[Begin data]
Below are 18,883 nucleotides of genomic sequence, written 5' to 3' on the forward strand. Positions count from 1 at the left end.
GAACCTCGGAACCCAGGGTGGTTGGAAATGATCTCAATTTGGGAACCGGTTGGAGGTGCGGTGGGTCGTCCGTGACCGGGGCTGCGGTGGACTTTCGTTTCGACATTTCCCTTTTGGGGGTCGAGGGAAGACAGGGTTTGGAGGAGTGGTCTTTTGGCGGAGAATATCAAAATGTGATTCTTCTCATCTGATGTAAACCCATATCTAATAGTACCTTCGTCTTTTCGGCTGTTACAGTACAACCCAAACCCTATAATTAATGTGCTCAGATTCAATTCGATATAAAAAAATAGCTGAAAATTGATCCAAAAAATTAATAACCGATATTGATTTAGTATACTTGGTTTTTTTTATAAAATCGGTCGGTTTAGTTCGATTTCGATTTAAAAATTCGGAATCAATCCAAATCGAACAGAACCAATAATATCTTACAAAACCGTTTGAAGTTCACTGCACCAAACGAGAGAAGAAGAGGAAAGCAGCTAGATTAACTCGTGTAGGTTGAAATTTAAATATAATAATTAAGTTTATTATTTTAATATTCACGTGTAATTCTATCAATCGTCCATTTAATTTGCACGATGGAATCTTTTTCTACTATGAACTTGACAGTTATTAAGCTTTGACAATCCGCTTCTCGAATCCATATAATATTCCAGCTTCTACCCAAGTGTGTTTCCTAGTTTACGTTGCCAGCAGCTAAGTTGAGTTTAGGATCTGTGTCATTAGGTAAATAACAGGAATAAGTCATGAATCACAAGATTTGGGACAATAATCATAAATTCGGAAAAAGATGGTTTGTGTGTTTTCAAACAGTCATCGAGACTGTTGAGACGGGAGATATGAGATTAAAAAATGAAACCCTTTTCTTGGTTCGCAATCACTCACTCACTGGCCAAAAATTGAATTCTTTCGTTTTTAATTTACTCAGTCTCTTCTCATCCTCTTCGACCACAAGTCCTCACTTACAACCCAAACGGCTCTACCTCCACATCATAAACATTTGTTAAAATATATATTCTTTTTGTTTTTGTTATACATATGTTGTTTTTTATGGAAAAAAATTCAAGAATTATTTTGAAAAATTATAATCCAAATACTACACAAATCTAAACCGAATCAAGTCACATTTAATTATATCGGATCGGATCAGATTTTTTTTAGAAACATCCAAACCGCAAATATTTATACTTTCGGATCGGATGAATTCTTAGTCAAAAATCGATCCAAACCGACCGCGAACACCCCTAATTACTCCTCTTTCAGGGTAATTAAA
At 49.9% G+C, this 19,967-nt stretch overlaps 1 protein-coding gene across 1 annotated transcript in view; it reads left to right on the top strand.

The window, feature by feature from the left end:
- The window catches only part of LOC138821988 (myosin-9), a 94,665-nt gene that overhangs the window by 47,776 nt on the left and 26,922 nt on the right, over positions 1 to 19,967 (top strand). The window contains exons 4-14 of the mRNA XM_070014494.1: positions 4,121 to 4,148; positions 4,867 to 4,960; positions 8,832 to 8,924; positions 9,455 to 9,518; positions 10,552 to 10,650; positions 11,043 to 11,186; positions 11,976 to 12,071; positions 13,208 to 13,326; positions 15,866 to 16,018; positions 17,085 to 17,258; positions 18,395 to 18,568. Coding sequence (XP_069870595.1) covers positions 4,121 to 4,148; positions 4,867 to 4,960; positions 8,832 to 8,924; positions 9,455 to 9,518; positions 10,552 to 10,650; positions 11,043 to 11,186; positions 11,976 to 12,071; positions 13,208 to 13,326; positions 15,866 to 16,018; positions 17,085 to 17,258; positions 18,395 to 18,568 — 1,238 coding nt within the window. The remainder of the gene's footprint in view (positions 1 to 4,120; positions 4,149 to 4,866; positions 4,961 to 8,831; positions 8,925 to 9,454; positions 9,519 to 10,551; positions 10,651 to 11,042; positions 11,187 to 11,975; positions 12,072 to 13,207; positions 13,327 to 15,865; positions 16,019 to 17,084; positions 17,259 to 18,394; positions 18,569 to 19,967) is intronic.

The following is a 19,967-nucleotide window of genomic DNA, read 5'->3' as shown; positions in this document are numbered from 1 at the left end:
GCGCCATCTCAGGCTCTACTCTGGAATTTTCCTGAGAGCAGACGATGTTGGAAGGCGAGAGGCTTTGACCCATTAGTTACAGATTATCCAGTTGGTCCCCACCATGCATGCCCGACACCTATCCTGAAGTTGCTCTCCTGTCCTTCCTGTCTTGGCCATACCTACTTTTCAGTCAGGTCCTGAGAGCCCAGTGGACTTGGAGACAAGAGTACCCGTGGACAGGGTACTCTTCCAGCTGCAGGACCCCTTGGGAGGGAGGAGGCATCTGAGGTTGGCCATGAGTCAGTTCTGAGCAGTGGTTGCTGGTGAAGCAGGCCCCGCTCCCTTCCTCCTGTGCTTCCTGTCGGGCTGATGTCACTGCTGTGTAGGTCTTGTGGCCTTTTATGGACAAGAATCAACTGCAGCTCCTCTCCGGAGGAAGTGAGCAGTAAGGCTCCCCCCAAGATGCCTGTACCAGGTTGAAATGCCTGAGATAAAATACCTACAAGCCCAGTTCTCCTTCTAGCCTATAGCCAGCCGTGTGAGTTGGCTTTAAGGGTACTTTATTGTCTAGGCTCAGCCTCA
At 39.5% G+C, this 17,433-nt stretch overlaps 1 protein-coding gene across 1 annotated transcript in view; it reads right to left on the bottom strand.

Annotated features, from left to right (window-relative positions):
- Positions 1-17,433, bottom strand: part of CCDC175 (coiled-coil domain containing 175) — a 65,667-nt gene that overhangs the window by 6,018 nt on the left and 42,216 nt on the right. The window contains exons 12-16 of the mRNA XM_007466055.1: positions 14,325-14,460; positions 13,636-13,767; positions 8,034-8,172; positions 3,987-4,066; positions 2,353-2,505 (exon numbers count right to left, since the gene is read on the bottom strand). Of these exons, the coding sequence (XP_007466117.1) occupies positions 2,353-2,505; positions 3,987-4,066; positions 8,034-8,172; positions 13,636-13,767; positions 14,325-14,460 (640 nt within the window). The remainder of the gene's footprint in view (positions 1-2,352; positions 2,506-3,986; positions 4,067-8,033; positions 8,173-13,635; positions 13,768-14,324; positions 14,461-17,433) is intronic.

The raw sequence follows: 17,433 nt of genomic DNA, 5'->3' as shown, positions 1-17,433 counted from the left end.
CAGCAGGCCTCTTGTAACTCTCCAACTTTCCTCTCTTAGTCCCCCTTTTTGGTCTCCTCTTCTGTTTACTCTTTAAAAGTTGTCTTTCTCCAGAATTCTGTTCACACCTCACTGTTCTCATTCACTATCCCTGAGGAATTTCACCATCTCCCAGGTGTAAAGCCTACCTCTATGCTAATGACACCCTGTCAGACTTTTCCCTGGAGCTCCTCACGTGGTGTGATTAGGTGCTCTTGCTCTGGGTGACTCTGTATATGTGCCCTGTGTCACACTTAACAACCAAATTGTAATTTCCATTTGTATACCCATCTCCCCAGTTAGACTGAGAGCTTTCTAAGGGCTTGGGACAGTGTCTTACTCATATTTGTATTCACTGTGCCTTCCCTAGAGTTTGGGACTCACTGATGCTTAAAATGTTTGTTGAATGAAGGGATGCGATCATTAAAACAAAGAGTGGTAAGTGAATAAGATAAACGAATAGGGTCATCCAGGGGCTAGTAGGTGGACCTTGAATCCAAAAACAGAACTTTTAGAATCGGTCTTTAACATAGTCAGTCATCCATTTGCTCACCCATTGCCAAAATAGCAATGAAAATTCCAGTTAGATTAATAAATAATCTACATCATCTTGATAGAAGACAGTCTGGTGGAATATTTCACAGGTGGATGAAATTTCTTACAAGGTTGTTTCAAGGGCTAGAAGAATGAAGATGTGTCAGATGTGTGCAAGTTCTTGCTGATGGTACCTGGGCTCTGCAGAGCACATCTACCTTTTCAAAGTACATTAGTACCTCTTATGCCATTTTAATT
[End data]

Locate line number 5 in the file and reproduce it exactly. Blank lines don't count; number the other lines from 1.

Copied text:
- The window catches only part of LOC138821988 (myosin-9), a 94,665-nt gene that overhangs the window by 47,776 nt on the left and 26,922 nt on the right, over positions 1 to 19,967 (top strand). The window contains exons 4-14 of the mRNA XM_070014494.1: positions 4,121 to 4,148; positions 4,867 to 4,960; positions 8,832 to 8,924; positions 9,455 to 9,518; positions 10,552 to 10,650; positions 11,043 to 11,186; positions 11,976 to 12,071; positions 13,208 to 13,326; positions 15,866 to 16,018; positions 17,085 to 17,258; positions 18,395 to 18,568. Coding sequence (XP_069870595.1) covers positions 4,121 to 4,148; positions 4,867 to 4,960; positions 8,832 to 8,924; positions 9,455 to 9,518; positions 10,552 to 10,650; positions 11,043 to 11,186; positions 11,976 to 12,071; positions 13,208 to 13,326; positions 15,866 to 16,018; positions 17,085 to 17,258; positions 18,395 to 18,568 — 1,238 coding nt within the window. The remainder of the gene's footprint in view (positions 1 to 4,120; positions 4,149 to 4,866; positions 4,961 to 8,831; positions 8,925 to 9,454; positions 9,519 to 10,551; positions 10,651 to 11,042; positions 11,187 to 11,975; positions 12,072 to 13,207; positions 13,327 to 15,865; positions 16,019 to 17,084; positions 17,259 to 18,394; positions 18,569 to 19,967) is intronic.